The New Supreme Court and Court of Appeal: 2014 to 2016 and their Future

AuthorThe Hon Ms Justice Mary Finlay Geoghegan
PositionLater Chief Justice
2017 Ms Justice Finlay Geoghegan and Dublin University Law Society
My thanks to Her Honour Judge Patricia Ryan, other members of the
Lenihan family and the organiser, Tom Kelly, for the invitation to deliver
this memorial address. Dr Brian Murphy, our chairman tonight, has
spoken eloquently of Brian and his qualities, in particular as a politician.
I knew Brian as a lawyer. We first met when he came in to the Law
Library with Patricia to practice at the Bar in 1984. He came already with
a reputation as a Trinity Scholar. We had an immediate connection as his
father, Brian Senior, had devilled with my father, Tom Finlay,
after his
call to the Bar in the early 1950s. The connection stemmed, I believe,
from the fact that Dad practised as a junior barrister on the Midland
Circuit which included Athlone. When in Athlone, the Bar then stayed in
the Hudson Bay Hotel, then owned and run by Brian’s grandfather, Pat
Lenihan. Dad and Brian Senior, though with then differing political
allegiances, would have shared a belief in the importance and merit of
public service as did Brian Junior. The legal profession’s loss of him to
life as a politician was the State’s gain. I believe if he had survived, he
would have taken a keen interest in the developments and challenges
about which I propose speaking this evening.
On 4 October 2013, the people approved of the 33rd Amendment of
the Constitution (Court of Appeal) Act 2013 which was then signed into
law by the President on 1 November 2013. It is commonly considered to
be an amendment, the purpose of which was to provide in the
Constitution (Article 34.2) for a new court, namely, a Court of Appeal
which was established on 28 October 2014. That was, of course, one
purpose and an important one, since this was the first new constitutional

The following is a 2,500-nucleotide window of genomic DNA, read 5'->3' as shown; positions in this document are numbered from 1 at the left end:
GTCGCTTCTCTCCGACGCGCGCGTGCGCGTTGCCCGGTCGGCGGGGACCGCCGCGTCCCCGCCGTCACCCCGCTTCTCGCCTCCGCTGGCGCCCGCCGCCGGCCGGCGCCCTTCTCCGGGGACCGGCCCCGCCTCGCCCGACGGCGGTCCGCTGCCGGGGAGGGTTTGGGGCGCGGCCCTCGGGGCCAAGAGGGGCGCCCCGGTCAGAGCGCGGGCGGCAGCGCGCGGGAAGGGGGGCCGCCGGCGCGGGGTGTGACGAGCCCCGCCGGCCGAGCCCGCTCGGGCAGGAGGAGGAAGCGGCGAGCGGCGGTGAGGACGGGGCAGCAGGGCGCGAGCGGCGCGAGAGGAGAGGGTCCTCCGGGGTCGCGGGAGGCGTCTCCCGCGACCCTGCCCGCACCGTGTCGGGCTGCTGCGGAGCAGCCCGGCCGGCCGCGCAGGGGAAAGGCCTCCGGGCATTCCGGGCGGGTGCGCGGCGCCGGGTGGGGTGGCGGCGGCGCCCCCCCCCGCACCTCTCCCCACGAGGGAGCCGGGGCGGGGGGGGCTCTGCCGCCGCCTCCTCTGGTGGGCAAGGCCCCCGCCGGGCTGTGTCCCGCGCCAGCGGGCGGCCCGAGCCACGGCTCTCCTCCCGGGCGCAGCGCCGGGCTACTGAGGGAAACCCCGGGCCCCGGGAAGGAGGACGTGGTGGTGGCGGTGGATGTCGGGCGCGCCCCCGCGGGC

institution created since 1937.
However, the same amendment to the Constitution provided in
substance for a new Supreme Court. The Supreme Court was changed
from being a court primarily with a wide and general first appellate
jurisdiction from the High Court to a court with an ordinary or normal
Later Chief Justice.
Trinity College Law Review [Vol 20
second appellate jurisdiction from the new Court of Appeal and an
extraordinary first appellate jurisdiction from the High Court. Crucially,
in accordance with the constitutionally prescribed general criteria
contained in the new Articles 34.5.3° and 34.5.4°, the Supreme Court now
decides which appeals it will accept or grant leave to proceed before it.
The need for an intermediate appellate court has been long flagged
and I wish to pay tribute to Chief Justice Denham for her contribution to
achieving the establishment of a Court of Appeal. She chaired the 2009
Working Group whose Report is the genesis of the fundamental changes
made and authorised by the 33rd Amendment to the Constitution. She
continued to explain the need for a Court of Appeal; the unsustainable
position of the Supreme Court and the Court of Criminal Appeal and the
impact of delays in hearing appeals on the due administration of justice
in Ireland. In March 2013, in a speech at a seminar in the Law Society on
the establishment of a Court of Appeal, she set out the reasons for the
then unsustainable position in relation to appeals. These primarily
related to the increase in the number of High Court judges from seven in
1968 to thirty-six in 2013, whilst over the same period the Supreme Court
increased from five to eight (with ability to sit in two divisions of five
and three) and consequent unacceptable delays in hearing appeals. The
Chief Justice said the waiting time for an appeal certified as ready for
hearing in the Supreme Court was approximately four and a half years.
Later in 2013, the Supreme Court was increased to ten judges which
appears to have been envisaged as a temporary measure to assist with
the crisis.
These increases in judges and of litigation, both in type and
volume had the inevitable consequence of an unsustainable number of
appeals and waiting times not commensurate with due administration of
justice. Increases in the number of circuit judges over the same period
also increased the work load of and waiting times in the Court of
Criminal Appeal (‘CCA’).
What I wish to do this evening is to identify the changes that were
made to the appellate structure in the Superior Courts in 2014; indicate
what has been achieved by the Supreme Court and Court of Appeal
between 28 October 2014 and the end of 2016, and to reflect on certain of
the continuing challenges and issues, particularly for the Court of
Appeal. The initial period since 28 October 2014 to the end 2016 must be
considered as far as each Court is concerned to be a transitional period at
least for the Court of Appeal to continue.
I am conscious that I am speaking to an audience which includes
Courts and Civil Law (Miscellaneous Provisions) Act 2013, s 22.

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